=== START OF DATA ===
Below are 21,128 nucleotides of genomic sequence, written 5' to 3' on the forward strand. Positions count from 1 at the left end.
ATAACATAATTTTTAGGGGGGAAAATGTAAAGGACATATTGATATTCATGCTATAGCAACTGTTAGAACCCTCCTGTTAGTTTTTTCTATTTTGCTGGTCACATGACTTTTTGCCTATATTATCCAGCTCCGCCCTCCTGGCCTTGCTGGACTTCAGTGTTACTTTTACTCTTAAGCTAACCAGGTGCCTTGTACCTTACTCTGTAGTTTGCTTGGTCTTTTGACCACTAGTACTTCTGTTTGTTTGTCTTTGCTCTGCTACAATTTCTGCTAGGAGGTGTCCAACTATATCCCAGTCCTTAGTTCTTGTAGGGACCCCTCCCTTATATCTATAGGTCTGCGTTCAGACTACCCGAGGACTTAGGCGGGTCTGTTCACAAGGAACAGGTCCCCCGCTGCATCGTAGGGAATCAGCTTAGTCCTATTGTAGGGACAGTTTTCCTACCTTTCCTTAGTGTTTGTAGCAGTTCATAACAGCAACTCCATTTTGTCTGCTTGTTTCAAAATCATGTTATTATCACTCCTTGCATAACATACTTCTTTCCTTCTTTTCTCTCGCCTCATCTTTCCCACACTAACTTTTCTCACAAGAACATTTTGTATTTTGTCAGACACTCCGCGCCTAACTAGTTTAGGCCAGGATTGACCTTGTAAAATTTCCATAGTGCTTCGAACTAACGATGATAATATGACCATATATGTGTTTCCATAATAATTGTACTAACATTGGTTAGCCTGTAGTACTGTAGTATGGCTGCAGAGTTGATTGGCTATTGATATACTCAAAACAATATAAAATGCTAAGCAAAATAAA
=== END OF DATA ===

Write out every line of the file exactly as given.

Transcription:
Below are 21,128 nucleotides of genomic sequence, written 5' to 3' on the forward strand. Positions count from 1 at the left end.
ATAACATAATTTTTAGGGGGGAAAATGTAAAGGACATATTGATATTCATGCTATAGCAACTGTTAGAACCCTCCTGTTAGTTTTTTCTATTTTGCTGGTCACATGACTTTTTGCCTATATTATCCAGCTCCGCCCTCCTGGCCTTGCTGGACTTCAGTGTTACTTTTACTCTTAAGCTAACCAGGTGCCTTGTACCTTACTCTGTAGTTTGCTTGGTCTTTTGACCACTAGTACTTCTGTTTGTTTGTCTTTGCTCTGCTACAATTTCTGCTAGGAGGTGTCCAACTATATCCCAGTCCTTAGTTCTTGTAGGGACCCCTCCCTTATATCTATAGGTCTGCGTTCAGACTACCCGAGGACTTAGGCGGGTCTGTTCACAAGGAACAGGTCCCCCGCTGCATCGTAGGGAATCAGCTTAGTCCTATTGTAGGGACAGTTTTCCTACCTTTCCTTAGTGTTTGTAGCAGTTCATAACAGCAACTCCATTTTGTCTGCTTGTTTCAAAATCATGTTATTATCACTCCTTGCATAACATACTTCTTTCCTTCTTTTCTCTCGCCTCATCTTTCCCACACTAACTTTTCTCACAAGAACATTTTGTATTTTGTCAGACACTCCGCGCCTAACTAGTTTAGGCCAGGATTGACCTTGTAAAATTTCCATAGTGCTTCGAACTAACGATGATAATATGACCATATATGTGTTTCCATAATAATTGTACTAACATTGGTTAGCCTGTAGTACTGTAGTATGGCTGCAGAGTTGATTGGCTATTGATATACTCAAAACAATATAAAATGCTAAGCAAAATAAA